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Deadline not met on U.S.-Asia free-trade deal
Trans-Pacific Partnership key to Obama’s pivot toward Asia
The Obama administration failed to meet its self-imposed deadline of Dec. 31 for completing a major new initiative that would affect a vast swath of the economy.
Sound familiar? This time it’s not Obamacare that is falling short of the administration’s projections and timetables, but the far-reaching free-trade deal called the Trans-Pacific Partnership (TPP), the centerpiece of President Obama’s plan for “rebalancing” U.S. policies toward Asia.
Mr. Obama wanted to complete the huge trade pact by the end of 2013. But he has been thwarted by gridlock in Washington, by opposition in his own party and by complex negotiations among the 12 Pacific Rim nations in East Asia and the Americas on topics such as intellectual property rights and agricultural tariffs.
With Obamacare’s troubles and budget battles receiving most of the attention, the low-profile U.S.-led TPP talks have largely escaped the public’s notice. But in addition to opening new markets to international trade, the proposed agreement would impose new rules on environmental protection and workers’ rights on 40 percent of the world’s economy, including Japan, Canada, Mexico, Chile, Australia, the Philippines and Vietnam.
China, notably, is not part of the talks.
“This will be the largest free-trade agreement in U.S. history,” said Anthony Kim, a specialist on trade at the conservative Heritage Foundation. The nonprofit Peterson Institute estimates that the U.S. economy would grow by $78 billion per year because of new trade opportunities opened up by the accord, particularly, American negotiators hope, if Asian agriculture trade barriers are lowered in the final deal.
U.S. Trade Representative Michael Froman emerged from the latest round of talks in Singapore in mid-December proclaiming “momentum” for reaching a deal. The ministers from the participating countries said they had agreed on “landing zones” — areas of potential cooperation — but they did not indicate that a formal agreement is imminent.
“The Singapore meeting showed that there’s still important differences in several key areas of negotiations,” said Mireya Solis, chair of Japan Studies at the center-left Brookings Institution think tank. “It’s not clear yet how the compromises will be reached.”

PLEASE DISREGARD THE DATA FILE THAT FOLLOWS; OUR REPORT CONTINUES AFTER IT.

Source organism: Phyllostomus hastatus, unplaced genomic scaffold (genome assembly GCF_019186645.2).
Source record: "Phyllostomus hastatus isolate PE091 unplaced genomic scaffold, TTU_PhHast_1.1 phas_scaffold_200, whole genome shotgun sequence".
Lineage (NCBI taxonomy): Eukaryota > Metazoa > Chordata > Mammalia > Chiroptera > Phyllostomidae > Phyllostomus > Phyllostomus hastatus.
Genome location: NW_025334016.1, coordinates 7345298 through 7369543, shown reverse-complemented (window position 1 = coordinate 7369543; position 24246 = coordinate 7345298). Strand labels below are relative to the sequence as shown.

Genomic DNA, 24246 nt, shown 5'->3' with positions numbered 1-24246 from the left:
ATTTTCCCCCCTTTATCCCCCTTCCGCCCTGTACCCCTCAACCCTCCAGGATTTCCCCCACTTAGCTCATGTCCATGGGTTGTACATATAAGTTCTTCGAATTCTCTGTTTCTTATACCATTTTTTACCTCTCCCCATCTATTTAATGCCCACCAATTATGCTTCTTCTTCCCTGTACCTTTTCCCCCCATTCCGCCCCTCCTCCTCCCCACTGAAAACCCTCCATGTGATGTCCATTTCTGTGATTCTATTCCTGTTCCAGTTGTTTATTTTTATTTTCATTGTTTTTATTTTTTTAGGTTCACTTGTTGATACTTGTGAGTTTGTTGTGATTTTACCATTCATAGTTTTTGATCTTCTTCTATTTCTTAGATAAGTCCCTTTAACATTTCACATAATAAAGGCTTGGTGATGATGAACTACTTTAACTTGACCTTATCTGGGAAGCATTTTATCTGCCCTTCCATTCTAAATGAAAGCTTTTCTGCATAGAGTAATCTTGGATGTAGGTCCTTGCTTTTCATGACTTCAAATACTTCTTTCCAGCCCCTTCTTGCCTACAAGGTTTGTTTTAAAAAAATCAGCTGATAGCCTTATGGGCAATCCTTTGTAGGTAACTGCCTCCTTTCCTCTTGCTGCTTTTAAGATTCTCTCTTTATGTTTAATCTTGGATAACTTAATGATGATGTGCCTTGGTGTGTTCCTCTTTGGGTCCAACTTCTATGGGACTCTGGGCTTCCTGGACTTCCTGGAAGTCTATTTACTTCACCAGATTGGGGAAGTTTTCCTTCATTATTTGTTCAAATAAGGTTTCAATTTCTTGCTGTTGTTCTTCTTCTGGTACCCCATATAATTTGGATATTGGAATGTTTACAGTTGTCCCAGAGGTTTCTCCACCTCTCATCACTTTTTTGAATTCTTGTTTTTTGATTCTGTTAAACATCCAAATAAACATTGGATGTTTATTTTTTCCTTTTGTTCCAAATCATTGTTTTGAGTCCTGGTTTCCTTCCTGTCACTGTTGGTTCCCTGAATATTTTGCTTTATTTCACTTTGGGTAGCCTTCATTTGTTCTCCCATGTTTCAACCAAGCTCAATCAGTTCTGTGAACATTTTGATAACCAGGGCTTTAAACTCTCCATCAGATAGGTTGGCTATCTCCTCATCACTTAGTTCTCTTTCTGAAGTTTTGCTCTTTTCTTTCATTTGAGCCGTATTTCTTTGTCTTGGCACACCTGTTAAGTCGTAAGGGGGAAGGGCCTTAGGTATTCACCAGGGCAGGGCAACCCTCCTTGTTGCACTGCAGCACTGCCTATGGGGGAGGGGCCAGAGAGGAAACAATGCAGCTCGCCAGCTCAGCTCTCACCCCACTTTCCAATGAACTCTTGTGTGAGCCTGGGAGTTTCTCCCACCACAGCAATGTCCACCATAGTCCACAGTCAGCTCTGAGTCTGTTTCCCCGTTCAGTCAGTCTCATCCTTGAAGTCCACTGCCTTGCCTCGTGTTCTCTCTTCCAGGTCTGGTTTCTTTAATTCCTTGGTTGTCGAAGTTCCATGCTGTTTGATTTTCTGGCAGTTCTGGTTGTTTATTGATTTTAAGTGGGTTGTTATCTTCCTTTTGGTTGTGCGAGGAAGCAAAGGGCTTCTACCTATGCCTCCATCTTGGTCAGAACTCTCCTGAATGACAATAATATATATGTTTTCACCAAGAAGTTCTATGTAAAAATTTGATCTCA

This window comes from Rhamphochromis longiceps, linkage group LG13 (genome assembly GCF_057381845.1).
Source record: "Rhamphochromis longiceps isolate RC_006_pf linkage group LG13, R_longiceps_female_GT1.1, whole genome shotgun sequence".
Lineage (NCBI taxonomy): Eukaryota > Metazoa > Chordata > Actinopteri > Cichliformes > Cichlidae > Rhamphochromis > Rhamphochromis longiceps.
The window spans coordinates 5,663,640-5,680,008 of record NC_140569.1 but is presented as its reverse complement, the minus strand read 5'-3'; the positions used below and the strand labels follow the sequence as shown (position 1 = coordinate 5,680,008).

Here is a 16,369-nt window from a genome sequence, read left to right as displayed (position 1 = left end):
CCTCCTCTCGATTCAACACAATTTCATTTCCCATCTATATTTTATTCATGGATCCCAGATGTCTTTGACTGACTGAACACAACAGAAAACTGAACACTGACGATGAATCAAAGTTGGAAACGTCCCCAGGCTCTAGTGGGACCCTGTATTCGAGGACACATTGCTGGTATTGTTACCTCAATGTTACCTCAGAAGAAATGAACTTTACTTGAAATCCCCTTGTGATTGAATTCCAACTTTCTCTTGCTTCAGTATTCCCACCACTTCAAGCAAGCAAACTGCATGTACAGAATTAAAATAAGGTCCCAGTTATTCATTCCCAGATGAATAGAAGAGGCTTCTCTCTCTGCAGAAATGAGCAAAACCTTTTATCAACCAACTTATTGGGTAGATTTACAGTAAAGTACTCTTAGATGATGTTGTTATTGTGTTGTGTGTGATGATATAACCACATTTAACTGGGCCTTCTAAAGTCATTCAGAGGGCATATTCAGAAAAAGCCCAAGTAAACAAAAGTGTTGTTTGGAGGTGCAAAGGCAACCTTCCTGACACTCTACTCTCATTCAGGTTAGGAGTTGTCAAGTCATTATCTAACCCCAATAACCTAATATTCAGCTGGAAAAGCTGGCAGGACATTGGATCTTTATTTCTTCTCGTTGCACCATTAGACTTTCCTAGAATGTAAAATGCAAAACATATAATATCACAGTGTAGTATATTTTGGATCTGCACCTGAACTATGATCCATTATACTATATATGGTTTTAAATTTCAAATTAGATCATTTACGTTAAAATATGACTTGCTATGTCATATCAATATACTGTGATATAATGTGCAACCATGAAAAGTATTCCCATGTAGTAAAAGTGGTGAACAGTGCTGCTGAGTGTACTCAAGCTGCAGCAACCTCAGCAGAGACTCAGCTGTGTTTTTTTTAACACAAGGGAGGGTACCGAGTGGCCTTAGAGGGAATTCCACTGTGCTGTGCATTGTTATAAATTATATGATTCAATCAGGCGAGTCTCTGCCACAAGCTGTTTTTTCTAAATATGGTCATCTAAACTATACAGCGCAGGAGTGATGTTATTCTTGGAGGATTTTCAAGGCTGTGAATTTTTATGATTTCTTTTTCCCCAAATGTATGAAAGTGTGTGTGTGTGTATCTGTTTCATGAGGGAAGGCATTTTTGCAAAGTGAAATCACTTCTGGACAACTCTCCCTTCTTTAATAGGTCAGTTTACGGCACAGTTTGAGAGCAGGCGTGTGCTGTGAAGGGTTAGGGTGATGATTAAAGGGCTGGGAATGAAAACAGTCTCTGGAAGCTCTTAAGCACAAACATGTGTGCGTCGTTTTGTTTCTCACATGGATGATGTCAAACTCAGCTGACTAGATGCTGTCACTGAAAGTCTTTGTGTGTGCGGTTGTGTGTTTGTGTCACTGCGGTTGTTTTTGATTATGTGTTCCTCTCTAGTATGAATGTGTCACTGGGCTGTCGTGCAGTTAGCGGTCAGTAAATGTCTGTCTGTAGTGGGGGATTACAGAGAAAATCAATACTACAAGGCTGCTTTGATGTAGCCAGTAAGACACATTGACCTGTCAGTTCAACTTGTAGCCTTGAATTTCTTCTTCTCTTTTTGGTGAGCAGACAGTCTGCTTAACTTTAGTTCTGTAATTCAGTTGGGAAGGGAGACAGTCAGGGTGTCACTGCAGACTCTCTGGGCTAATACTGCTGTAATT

Mr. Kim said there’s no indication that the administration has recovered from the missed opportunity in October when Mr. Obama canceled a trip to an economic summit in Bali to deal with the budget battle with congressional Republicans and the federal government shutdown. The TPP was on the agenda at the summit.
“I’m losing my optimism,” he said. “We’re losing time, we’re losing momentum.”
White House press secretary Jay Carney said TPP “remains a top priority of the president because of the positive economic benefits that come from it.” A week before leaving for his Christmas vacation in Hawaii, Mr. Obama held a meeting on the status of the Asia trade talks with Cabinet members and other top advisers at the White House.
One of the topics at that meeting was Mr. Obama’s desire to obtain “fast-track” trade promotion authority (TPA) from Congress, where many Democrats and some Republicans oppose such a move. The fast-track authority expired in 2007. Under fast-track authority, lawmakers cannot amend or filibuster trade deals; they can only vote to approve or reject them.
In November, 151 House Democrats sent a letter to Mr. Obama opposing TPA. Rep. Rosa DeLauro, Connecticut Democrat, said they are concerned about the loss of more than 5 million U.S. manufacturing jobs since the North American Free Trade Agreement was signed almost two decades ago. Outside liberal groups long skeptical of free-trade agreements and their impact on domestic workers are also mobilizing against the TPP.
They were joined by unlikely allies — 23 House Republicans, including several lawmakers affiliated with the tea party who oppose the expansion of presidential power. The GOP lawmakers told Mr. Obama in a letter that the Constitution gives Congress exclusive authority over trade.
With so many lawmakers in his own party opposing the measure as the pivotal mid-term elections approach, some say Mr. Obama has not been leading on the TPA issue.
© Copyright 2014 The Washington Times, LLC. Click here for reprint permission.
About the Author
Dave Boyer is a White House correspondent for The Washington Times. A native of Allentown, Pa., Boyer worked for the Philadelphia Inquirer from 2002 to 2011 and also has covered Congress for the Times. He is a graduate of Penn State University. Boyer can be reached at firstname.lastname@example.org.
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